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Bush wants to take away our kids' health care

October 5, 2007 | Page 16

ELIZABETH SCHULTE reports on Washington's battle over a children's health care program.

GEORGE W. BUSH is ready for a new assault in his crusade against poor children--as he prepares to veto a bill that would increase funding to the State Children's Health Insurance Program (SCHIP).

In a 67-29 vote--enough to override a veto that Bush had promised--the Senate voted to increase spending on SCHIP from about $5 billion to $12 billion each year for the next five. In the House, however, despite the support of 45 Republicans, the vote to pass the legislation fell short of the two-thirds needed to override a veto.

SCHIP currently provides health insurance coverage to 6.6 million children whose families make too much to qualify for Medicaid, the government insurance program for low-income children. The bill could potentially add 4 million more children to the SCHIP program.

Bush claims that the SCHIP bill would divert "scarce funding to higher incomes at the expense of poor families." At a press conference in September at which he threatened to veto the bill, Bush declared, "Congress has made a decision to expand [SCHIP] eligibility up to $80,000."

Once again, Bush has fallen victim to his own "fuzzy math."

The bill would limit SCHIP coverage to families with incomes below 300 percent of the federal poverty level--$61,950 for a family of four. "In places with a high cost of living, about 70 percent of those enrolled would be from families earning less than $24,340," noted columnist Margaret Carlson.

SCHIP aims to help the millions of people who fall between the cracks when it comes to health care for their children. According to the U.S. Census Bureau, more than 8 million children in the U.S. go without health care, and 27 million won't have it at some point in any two-year period. Nearly 1 million go without immunizations for childhood diseases.

With the cards stacked against them, parents face heartbreaking decisions. Ann Nicholson was unable to find health care in Florida that she could afford for her 12-year-old son, who suffers from hemophilia and attention-deficit hyperactivity disorder. Unable to move herself, she had to send Matthew to live with relatives in Georgia, where he could be covered under PeachCare, Georgia's child health insurance program.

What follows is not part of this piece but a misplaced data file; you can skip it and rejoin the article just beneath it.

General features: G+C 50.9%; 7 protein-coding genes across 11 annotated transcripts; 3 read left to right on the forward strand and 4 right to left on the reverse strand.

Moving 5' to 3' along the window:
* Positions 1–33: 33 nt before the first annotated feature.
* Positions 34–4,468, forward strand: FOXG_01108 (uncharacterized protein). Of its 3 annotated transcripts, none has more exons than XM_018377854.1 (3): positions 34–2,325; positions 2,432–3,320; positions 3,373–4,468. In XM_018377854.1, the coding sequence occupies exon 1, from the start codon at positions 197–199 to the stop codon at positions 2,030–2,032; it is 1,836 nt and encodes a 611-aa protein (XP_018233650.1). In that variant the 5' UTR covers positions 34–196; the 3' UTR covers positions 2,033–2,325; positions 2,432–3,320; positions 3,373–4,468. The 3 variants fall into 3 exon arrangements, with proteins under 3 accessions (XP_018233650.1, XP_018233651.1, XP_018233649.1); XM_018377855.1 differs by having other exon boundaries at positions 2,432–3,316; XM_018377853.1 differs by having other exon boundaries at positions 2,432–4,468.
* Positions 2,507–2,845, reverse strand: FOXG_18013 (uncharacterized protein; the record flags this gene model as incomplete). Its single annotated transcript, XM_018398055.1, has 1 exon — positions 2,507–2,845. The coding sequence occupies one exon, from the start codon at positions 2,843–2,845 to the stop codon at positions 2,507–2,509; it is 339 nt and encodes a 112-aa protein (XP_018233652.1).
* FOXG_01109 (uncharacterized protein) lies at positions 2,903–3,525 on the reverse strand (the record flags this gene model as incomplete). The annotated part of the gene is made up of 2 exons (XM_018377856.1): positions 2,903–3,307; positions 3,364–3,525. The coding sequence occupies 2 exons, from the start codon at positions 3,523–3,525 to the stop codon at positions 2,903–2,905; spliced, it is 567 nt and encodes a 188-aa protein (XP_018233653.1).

"It's frustrating when a mother has to fight for her son's medicine," Nicholson told the Florida Times-Union. "But the price of one treatment was the price of my mortgage. I just pray every day that Leeila [her 7-year-old daughter] doesn't get sick."

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THE REPUBLICANS claim that the SCHIP program is nothing but big government spending. "Democrats are counting down the hours so they can tee up the election ads saying Republicans don't like kids," said Senate Minority Leader Mitch McConnell (R-Ky.) "Meanwhile, they're using SCHIP as a Trojan horse to sneak government-run health care into the states."

Rep. Paul Ryan (R-Rep) put it more bluntly to right-wing columnist Robert Novak: "This is not a back door to get socialized medicine. They went straight to the front door."

But Republicans like Ryan are only looking out for their friends in the health insurance industry.

Of the top industry contributors to Ryan's campaign in the 2005-2006 election cycle, the insurance industry was number one, with $86,450; pharmaceuticals were number three with more than $48,000; and hospitals and nursing homes came in fourth at $45,450, according to the Center for Responsive Politics.

But even by its own standards, the Bush administration is lying about the effects of SCHIP.

The White House claims that SCHIP is "crowding out" private health care providers. But according to the Center for Budget and Policy Priorities, a "congressionally mandated 10-state evaluation of SCHIP found that while 28 percent of newly enrolled children had private coverage before joining SCHIP, half of them--or 14 percent--lost their private insurance for involuntary reasons before enrolling in SCHIP, such as when parents lost their jobs or became divorced or employers stopped offering health insurance for dependents."

Plus, children covered by SCHIP get their care in large part from private health care providers.

If the Bush administration is so worried about scarce funds, it's looking in the wrong places. The federal government isn't even footing the bill for the SCHIP legislation. Additional spending is supposed to be paid for by a 61-cent increase in the federal excise tax on a pack of cigarettes--a regressive tax that unfairly passes the cost onto workers and the poor.

If the administration wanted a government source to find funding for a bill that ensures poor kids gets health care, it might look at the Pentagon budget. The Bush administration plans to ask Congress for another $42.3 billion for the occupations of Iraq and Afghanistan--bringing the total 2008 war funding request to almost $190 billion.

This makes the $35 billion over five years that Congress wants to spend on SCHIP look like pocket change. But in Washington, the important thing is whose pocket the money is in.

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